I talked about the art of the haggle at French garage/car boot sales (called a vide grenier ) in the past. Haggling doesn’t come naturally to me, but last weekend at the St Jean de Sixt vide grenier, I found myself haggling with the big guns.
Pictured is a ski binding. A ski technician friend spotted a pair of skis with these bindings on them, and said that the bindings alone were worth more than the €30 price tag on the skis. Since I needed a pair of bindings for some new skis, he suggested they’d be a cheap alternative to brand new bindings since the technology hasn’t changed much in recent years. I could trash the skis at that price. While we were standing there, a man asked the seller if he would reduce the price of a neighbouring pair of skis. The French seller said no and the man turned to walk away. The seller changed his mind and asked for €25. The man offered €20 and after scoffing from both parties, the seller accepted, mumbling about it under his breath in French.
I figured I could also get this pair for €20, so I picked them up. The seller, aware that my friend and I had seen everything, promptly wrote out a sticker for €50 and slapped it on the skis I was holding, mumbling some more. I protested and said I’d pay €20. He was a big man – both in height and girth, and had a scary look on his weathered face. He snatched the skis from my and slammed them back against the wall they had been leaning on, saying I could have them for €30 and no less. Had I been by myself, I would have been so afraid of this scary man towering over me that I would have scampered away. Instead, I scoffed like a French man and said no because he had just sold the previous pair for €20. He scoffed back, so I scoffed some more, shrugged and turned to walk away. He picked the skis up and thrust them towards me, agreeing on €20. I said thanks and he didn’t reply. I handed him a twenty and he sarcastically said I may as well have it back since the skis were practically free, then ignored my friend who bothered to say goodbye. I didn’t even try. Upon closer inspection of the skis, they’re in almost new condition, with great edges, bases and top sheets. Bargain!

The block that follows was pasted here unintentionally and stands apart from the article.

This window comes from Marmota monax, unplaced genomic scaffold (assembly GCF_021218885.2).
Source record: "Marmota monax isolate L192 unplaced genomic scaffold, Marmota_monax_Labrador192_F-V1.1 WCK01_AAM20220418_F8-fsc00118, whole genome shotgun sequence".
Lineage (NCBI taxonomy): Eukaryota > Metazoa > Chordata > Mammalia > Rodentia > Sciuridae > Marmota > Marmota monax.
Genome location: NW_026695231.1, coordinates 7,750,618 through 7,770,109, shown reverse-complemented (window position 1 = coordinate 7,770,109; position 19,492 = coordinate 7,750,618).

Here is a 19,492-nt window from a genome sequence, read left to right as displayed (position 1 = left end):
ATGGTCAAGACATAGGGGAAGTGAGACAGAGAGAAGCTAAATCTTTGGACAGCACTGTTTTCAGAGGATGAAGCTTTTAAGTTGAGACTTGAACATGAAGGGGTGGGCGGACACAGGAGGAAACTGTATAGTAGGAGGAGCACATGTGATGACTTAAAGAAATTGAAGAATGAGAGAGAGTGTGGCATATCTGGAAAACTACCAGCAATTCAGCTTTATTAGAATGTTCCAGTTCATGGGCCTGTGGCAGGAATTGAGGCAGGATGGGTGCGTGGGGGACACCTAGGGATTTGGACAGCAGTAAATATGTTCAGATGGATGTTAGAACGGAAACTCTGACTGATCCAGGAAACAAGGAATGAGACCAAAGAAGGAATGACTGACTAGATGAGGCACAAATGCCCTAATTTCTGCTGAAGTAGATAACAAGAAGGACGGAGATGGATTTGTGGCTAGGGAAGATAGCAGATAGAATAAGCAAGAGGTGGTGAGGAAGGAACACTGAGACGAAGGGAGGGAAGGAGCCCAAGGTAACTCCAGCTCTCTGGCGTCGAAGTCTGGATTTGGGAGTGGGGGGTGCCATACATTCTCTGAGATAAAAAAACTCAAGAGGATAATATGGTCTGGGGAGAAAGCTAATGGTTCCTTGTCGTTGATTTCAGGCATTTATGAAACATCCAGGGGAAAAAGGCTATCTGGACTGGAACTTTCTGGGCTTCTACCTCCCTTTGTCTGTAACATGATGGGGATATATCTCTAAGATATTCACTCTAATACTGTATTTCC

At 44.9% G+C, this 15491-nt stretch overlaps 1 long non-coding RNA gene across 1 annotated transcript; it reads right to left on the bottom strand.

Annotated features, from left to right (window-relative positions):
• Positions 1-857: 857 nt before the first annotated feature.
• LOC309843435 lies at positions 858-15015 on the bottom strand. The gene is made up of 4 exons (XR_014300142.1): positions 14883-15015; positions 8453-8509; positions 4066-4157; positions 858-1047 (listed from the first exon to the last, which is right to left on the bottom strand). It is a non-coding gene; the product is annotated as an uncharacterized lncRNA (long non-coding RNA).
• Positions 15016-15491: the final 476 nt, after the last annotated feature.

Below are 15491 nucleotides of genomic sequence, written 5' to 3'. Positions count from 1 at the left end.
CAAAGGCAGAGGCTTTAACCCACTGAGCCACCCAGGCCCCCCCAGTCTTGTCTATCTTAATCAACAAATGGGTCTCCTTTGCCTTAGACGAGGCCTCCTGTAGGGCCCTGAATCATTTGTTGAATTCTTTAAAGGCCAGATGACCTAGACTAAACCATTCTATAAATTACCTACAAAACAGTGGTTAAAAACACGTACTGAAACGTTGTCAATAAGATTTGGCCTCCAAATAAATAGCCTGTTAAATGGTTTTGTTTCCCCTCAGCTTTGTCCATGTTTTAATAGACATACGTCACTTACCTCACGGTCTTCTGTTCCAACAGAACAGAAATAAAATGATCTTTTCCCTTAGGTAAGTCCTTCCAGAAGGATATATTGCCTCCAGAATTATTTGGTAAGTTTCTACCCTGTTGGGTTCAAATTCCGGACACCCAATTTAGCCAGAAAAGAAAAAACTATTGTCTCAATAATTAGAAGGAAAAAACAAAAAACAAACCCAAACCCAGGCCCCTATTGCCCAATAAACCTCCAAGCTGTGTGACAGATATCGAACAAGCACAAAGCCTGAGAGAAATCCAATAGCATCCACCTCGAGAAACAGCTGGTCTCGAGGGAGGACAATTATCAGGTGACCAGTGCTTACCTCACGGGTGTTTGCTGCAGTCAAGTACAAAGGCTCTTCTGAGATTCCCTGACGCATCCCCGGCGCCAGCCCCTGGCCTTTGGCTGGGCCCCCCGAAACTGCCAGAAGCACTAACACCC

So, one angry French man later, I have a working pair of bindings and a decent pair of skis too. It was worth almost weeing myself after all.